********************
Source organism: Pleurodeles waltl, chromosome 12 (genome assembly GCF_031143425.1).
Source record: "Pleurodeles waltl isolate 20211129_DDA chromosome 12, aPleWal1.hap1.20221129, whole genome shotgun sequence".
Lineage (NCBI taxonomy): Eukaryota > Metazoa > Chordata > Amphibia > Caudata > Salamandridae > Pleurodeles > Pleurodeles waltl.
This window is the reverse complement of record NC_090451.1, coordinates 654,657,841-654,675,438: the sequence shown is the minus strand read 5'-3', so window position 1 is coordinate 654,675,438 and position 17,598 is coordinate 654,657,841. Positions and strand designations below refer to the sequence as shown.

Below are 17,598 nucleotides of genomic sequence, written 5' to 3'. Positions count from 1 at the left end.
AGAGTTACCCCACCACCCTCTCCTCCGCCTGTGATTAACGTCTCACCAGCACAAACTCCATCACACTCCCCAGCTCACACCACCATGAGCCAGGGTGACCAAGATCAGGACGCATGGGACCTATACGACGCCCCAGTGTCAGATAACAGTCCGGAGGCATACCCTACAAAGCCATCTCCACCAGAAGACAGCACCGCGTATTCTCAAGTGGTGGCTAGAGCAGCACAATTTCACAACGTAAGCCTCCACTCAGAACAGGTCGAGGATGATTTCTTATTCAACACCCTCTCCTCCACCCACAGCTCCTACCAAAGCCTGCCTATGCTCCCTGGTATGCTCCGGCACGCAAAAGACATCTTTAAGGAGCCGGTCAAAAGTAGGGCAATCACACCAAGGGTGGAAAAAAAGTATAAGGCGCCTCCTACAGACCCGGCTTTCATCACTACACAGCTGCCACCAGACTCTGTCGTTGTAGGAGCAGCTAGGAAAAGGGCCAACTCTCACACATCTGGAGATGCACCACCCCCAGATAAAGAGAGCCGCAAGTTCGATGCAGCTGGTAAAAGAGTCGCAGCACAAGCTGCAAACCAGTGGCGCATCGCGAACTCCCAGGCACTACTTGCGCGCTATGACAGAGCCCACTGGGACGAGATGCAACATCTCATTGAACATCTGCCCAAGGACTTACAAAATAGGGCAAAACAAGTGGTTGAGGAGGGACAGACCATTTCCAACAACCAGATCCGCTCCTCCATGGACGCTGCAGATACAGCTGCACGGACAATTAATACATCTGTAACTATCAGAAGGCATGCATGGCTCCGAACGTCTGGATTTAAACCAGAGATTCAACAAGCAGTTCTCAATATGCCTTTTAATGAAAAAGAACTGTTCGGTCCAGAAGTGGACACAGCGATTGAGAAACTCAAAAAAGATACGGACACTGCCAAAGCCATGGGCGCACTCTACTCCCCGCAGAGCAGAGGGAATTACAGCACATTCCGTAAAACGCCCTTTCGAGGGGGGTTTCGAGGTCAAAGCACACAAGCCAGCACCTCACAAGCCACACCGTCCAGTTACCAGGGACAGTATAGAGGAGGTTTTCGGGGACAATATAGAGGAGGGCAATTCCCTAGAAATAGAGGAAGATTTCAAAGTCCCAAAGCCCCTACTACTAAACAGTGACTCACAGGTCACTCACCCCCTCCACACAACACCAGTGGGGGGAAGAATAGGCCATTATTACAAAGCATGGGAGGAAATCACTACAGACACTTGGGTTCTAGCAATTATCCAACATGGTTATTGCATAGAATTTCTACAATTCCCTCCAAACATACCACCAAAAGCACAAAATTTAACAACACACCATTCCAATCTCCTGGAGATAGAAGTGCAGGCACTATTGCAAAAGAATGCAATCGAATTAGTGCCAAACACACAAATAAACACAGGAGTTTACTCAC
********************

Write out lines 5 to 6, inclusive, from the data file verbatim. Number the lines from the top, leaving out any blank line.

Below are 17,598 nucleotides of genomic sequence, written 5' to 3'. Positions count from 1 at the left end.
AGAGTTACCCCACCACCCTCTCCTCCGCCTGTGATTAACGTCTCACCAGCACAAACTCCATCACACTCCCCAGCTCACACCACCATGAGCCAGGGTGACCAAGATCAGGACGCATGGGACCTATACGACGCCCCAGTGTCAGATAACAGTCCGGAGGCATACCCTACAAAGCCATCTCCACCAGAAGACAGCACCGCGTATTCTCAAGTGGTGGCTAGAGCAGCACAATTTCACAACGTAAGCCTCCACTCAGAACAGGTCGAGGATGATTTCTTATTCAACACCCTCTCCTCCACCCACAGCTCCTACCAAAGCCTGCCTATGCTCCCTGGTATGCTCCGGCACGCAAAAGACATCTTTAAGGAGCCGGTCAAAAGTAGGGCAATCACACCAAGGGTGGAAAAAAAGTATAAGGCGCCTCCTACAGACCCGGCTTTCATCACTACACAGCTGCCACCAGACTCTGTCGTTGTAGGAGCAGCTAGGAAAAGGGCCAACTCTCACACATCTGGAGATGCACCACCCCCAGATAAAGAGAGCCGCAAGTTCGATGCAGCTGGTAAAAGAGTCGCAGCACAAGCTGCAAACCAGTGGCGCATCGCGAACTCCCAGGCACTACTTGCGCGCTATGACAGAGCCCACTGGGACGAGATGCAACATCTCATTGAACATCTGCCCAAGGACTTACAAAATAGGGCAAAACAAGTGGTTGAGGAGGGACAGACCATTTCCAACAACCAGATCCGCTCCTCCATGGACGCTGCAGATACAGCTGCACGGACAATTAATACATCTGTAACTATCAGAAGGCATGCATGGCTCCGAACGTCTGGATTTAAACCAGAGATTCAACAAGCAGTTCTCAATATGCCTTTTAATGAAAAAGAACTGTTCGGTCCAGAAGTGGACACAGCGATTGAGAAACTCAAAAAAGATACGGACACTGCCAAAGCCATGGGCGCACTCTACTCCCCGCAGAGCAGAGGGAATTACAGCACATTCCGTAAAACGCCCTTTCGAGGGGGGTTTCGAGGTCAAAGCACACAAGCCAGCACCTCACAAGCCACACCGTCCAGTTACCAGGGACAGTATAGAGGAGGTTTTCGGGGACAATATAGAGGAGGGCAATTCCCTAGAAATAGAGGAAGATTTCAAAGTCCCAAAGCCCCTACTACTAAACAGTGACTCACAGGTCACTCACCCCCTCCACACAACACCAGTGGGGGGAAGAATAGGCCATTATTACAAAGCATGGGAGGAAATCACTACAGACACTTGGGTTCTAGCAATTATCCAACATGGTTATTGCATAGAATTTCTACAATTCCCTCCAAACATACCACCAAAAGCACAAAATTTAACAACACACCATTCCAATCTCCTGGAGATAGAAGTGCAGGCACTATTGCAAAAGAATGCAATCGAATTAGTGCCAAACACACAAATAAACACAGGAGTTTACTCAC